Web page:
Sharing the RX Goodness

I’ve decided to separate my RX musings into its own dedicated area.

http://rxgoodness.wordpress.com/

Enjoy!

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Facebook Photo Sync

The social media giant’s latest offering of background photo uploads had me slightly worried.

I’m working on an app to do effectively just that. However, on further reading, I’m not so worried.

Firstly, the official app uploads every single photo from your phone automatically. Don’t worry about picking out the keepers or my mobile data limit – just upload everything.

This is not the workflow that I’m targeting. It shouldn’t really be anyone’s work flow!

My app assumes the following workflow.

First, you to choose the photos you want to upload. This is usually the post processed version – even the best shots usually benefit from a little crop, some tone curves applied, a touch of sharpening.

Next, I would like to arrange the photos for my album, add descriptions and tag people – all offline.

Finally, I’d like it to upload in the background at some point. Perhaps I’ll only want to transfer over wifi.

Thankfully, Facebook must cater to the lowest common denominator. Whilst its brute force method may suit some, I hope to find a more select audience. At least before they improve the app too much!

Infinite Sequences

Before I work through my solution to the Fibonacci problem, lets have a look at infinite sequences.

Infinite Sequences

As discussed previously, a sequence can be thought of as a line of sweets all laid out in front of us, and we take one at a time until either they run out or we’ve had enough.

Another way to think of it is like a sweet machine. Every time we crank the handle, the next sweet comes out.

The consuming code that evaluates a sequence is cranking the handle.

The sequence code is the machine and using the yield return keyword is the machine dispensing a sweet.

The yield break keyword ends the sequence – no more sweets. A sequence can also end when the code execution reaches the end of the method.

I think it’s best demonstrated by examples.

Let’s write a sequence that returns the numbers from 1 to 10.


        IEnumerable<int> GetOneToTen()
        {
                // Loop from 1 to 10
                for(int i=1; i<=10; i++)
                {
                        // yield the value of i to the sequence
                        yield return i;
                }

                // i gets to 11, for loop ends, end of the method is reached, sequence ends.
        }

It’s easy to see how you could modify this code to produce the numbers from 1 to 100 or to any other number.

What if we wanted the sequence to just keep going and going?


        IEnumerable<int> GetNaturalNumbers()
        {
                // Loop forever-ish (until i overflows the int)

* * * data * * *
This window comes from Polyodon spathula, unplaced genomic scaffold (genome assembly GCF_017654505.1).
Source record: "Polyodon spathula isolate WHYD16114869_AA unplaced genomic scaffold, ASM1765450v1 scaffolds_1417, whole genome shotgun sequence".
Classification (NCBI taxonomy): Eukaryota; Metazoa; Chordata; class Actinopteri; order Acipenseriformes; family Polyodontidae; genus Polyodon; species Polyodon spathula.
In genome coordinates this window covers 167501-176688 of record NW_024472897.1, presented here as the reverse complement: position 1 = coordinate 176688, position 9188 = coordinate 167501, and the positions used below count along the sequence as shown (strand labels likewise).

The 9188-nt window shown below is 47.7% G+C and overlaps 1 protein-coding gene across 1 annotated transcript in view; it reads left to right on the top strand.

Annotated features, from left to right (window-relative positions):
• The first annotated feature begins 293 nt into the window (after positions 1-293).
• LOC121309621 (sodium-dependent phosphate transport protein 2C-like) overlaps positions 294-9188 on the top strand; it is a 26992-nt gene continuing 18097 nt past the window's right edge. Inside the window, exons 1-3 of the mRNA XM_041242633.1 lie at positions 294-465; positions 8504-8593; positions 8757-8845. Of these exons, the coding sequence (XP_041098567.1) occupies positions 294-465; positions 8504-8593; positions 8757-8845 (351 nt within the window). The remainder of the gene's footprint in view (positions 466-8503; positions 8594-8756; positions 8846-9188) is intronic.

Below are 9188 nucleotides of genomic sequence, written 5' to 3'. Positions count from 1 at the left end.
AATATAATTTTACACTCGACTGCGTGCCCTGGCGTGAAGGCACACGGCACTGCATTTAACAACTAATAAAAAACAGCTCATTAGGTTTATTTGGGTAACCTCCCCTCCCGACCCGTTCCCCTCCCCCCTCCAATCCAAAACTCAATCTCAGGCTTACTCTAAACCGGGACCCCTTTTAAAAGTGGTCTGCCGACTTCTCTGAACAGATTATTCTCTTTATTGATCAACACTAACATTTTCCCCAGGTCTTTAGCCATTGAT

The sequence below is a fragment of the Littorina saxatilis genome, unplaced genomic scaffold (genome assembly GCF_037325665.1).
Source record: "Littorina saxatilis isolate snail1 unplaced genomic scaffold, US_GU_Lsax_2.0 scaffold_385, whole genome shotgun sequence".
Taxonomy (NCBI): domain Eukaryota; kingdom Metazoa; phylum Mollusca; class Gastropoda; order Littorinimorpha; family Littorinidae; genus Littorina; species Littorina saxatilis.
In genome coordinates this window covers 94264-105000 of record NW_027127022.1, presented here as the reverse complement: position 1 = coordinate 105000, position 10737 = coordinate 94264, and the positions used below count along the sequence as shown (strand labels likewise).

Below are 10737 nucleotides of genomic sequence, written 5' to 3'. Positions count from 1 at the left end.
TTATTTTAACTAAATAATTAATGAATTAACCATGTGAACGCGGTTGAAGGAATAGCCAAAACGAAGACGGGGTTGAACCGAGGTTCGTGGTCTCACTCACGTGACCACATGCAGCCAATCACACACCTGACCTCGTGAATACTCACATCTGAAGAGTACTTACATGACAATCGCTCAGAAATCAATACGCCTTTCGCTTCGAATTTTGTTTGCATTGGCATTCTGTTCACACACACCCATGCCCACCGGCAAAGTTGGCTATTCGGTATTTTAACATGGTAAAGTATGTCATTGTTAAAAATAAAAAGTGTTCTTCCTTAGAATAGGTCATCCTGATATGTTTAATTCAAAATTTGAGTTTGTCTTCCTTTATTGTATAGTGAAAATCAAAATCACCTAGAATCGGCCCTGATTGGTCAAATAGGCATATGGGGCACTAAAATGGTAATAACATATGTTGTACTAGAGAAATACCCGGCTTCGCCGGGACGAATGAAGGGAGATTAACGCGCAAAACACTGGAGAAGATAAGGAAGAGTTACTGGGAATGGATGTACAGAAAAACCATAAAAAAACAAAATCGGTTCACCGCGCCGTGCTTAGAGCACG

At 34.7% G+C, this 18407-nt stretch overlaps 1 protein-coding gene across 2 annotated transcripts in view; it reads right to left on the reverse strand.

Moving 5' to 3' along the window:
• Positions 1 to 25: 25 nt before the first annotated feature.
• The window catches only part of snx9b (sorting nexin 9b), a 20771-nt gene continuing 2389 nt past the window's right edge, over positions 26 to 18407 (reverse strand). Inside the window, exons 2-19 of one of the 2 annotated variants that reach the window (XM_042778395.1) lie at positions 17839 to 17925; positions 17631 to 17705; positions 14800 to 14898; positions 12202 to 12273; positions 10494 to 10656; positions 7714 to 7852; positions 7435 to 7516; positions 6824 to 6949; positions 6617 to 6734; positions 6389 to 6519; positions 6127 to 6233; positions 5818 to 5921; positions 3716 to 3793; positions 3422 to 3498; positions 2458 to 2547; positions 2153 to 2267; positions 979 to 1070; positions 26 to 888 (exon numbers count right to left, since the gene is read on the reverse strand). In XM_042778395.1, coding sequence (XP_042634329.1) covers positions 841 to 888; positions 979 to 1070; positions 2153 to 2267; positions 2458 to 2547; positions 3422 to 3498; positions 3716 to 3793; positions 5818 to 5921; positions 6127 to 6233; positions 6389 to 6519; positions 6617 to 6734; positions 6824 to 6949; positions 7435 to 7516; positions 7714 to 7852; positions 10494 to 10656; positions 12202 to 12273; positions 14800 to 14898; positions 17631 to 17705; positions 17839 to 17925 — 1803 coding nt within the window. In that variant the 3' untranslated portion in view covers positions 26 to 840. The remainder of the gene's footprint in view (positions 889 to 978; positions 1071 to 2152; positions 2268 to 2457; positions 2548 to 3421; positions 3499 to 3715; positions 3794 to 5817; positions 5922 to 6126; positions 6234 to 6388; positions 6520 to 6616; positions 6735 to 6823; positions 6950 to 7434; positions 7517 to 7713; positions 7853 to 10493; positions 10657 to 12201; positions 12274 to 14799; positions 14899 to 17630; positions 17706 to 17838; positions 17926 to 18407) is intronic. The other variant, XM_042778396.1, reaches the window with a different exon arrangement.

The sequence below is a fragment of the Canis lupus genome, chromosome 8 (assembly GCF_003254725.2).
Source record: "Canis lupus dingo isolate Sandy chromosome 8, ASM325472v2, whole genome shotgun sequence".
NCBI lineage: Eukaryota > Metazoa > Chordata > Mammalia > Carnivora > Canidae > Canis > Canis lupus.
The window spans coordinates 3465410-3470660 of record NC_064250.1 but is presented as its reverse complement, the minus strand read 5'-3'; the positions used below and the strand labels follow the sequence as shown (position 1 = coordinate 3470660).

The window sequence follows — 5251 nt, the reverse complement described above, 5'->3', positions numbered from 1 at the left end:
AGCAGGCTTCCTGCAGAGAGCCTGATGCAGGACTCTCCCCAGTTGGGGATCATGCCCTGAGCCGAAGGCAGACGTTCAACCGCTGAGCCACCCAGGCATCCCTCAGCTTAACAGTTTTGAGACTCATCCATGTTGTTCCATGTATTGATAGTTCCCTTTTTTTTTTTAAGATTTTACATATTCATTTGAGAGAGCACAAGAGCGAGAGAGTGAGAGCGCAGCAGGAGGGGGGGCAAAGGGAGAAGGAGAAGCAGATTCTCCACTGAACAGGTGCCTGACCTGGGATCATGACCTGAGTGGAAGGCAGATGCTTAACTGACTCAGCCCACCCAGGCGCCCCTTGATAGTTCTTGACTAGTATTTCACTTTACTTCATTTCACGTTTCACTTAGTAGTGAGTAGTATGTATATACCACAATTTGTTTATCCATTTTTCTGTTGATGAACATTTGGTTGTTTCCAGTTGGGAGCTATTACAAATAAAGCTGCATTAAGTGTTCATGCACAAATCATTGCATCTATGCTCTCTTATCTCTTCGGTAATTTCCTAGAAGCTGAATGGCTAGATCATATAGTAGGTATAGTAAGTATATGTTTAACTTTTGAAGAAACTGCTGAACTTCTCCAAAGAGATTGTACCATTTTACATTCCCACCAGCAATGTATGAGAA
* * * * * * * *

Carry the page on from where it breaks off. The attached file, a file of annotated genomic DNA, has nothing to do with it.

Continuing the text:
var i = 1;
                while(true)
                {
                        // yield the value of i to the sequence
                        yield return i++;
                }

                // end of the method is never reached, so the sequence never ends.
        }

Now I found it difficult to understand why the thread doesn’t get stuck in here.

Cleverly, the compiler rewrites this code into a state machine that produces the sequence.

The code is more for our benefit to understanding the sequence. It’s clear to see what numbers will be produced and also clear that it never ends. So I guess the code does its job, whilst the compiler does its.

So if you now wanted a sequence of the numbers from 1 to 50, you could just Take the first 50 numbers from this sequence.


        var oneToFifty = GetNaturalNumbers().Take(50);

We can also create more infinite sequences by using and filtering the GetNaturalNumbers. For example, here’s a sequence of even numbers.


         var evenNumbers= GetNaturalNumbers().Where(n => n % 2 == 0);

You should have enough information to produce an infinite-ish sequence of Fibonacci numbers now?

Sequences – Fibonacci Interview Question

During a recent job interview I attended, I was asked to produce the code to solve the following – using only pen and paper.

It’s fair to say that without intellisense and the compiler, I struggled somewhat. It’s also fair to say that until I was asked to do this, I hadn’t realised how lacking my understanding of Sequences was!

Since then, I’ve become far more familiar with Sequences and this problem is a good challenge.

The question was:

  1. Write the code that produces a Sequence that yields the Fibonacci numbers, starting 0, 1, 1, 2, 3, 5 and so on.
  2. Using that sequence, produce another sequence that yields G(n) = F(n+1)/F(n) where F(n) is the nth Fibonacci number.
  3. G(n) tends towards the Golden Ratio. Write a method that takes a double that signifies the accuracy E to which we want to
    compute the Golden Ratio e.g. E = 0.00001, By using the absolute value of G(n)-G(n-1) < E, return the Golden Ratio to the
    specified accuracy.

…using only pen and paper for goodness sake.

Before I post my solution, why not have a go yourself?

Bonus points if you really can write it using only pen and paper.

Ask for Permission

Android users that have installed applications from the Android Play Store Market whatever it’s called will be familiar with the list of permissions that an app requests –  you know, that page that you don’t read with the install button on it?

Well, from an app development point of view, it’s important to remember to add the permissions we need for an app to function.

Note that I say it’s important to “remember” and not important to “know”. I did know you had to check the relevant permission box in the Mono for Android project properties. I just forgot to! 🙂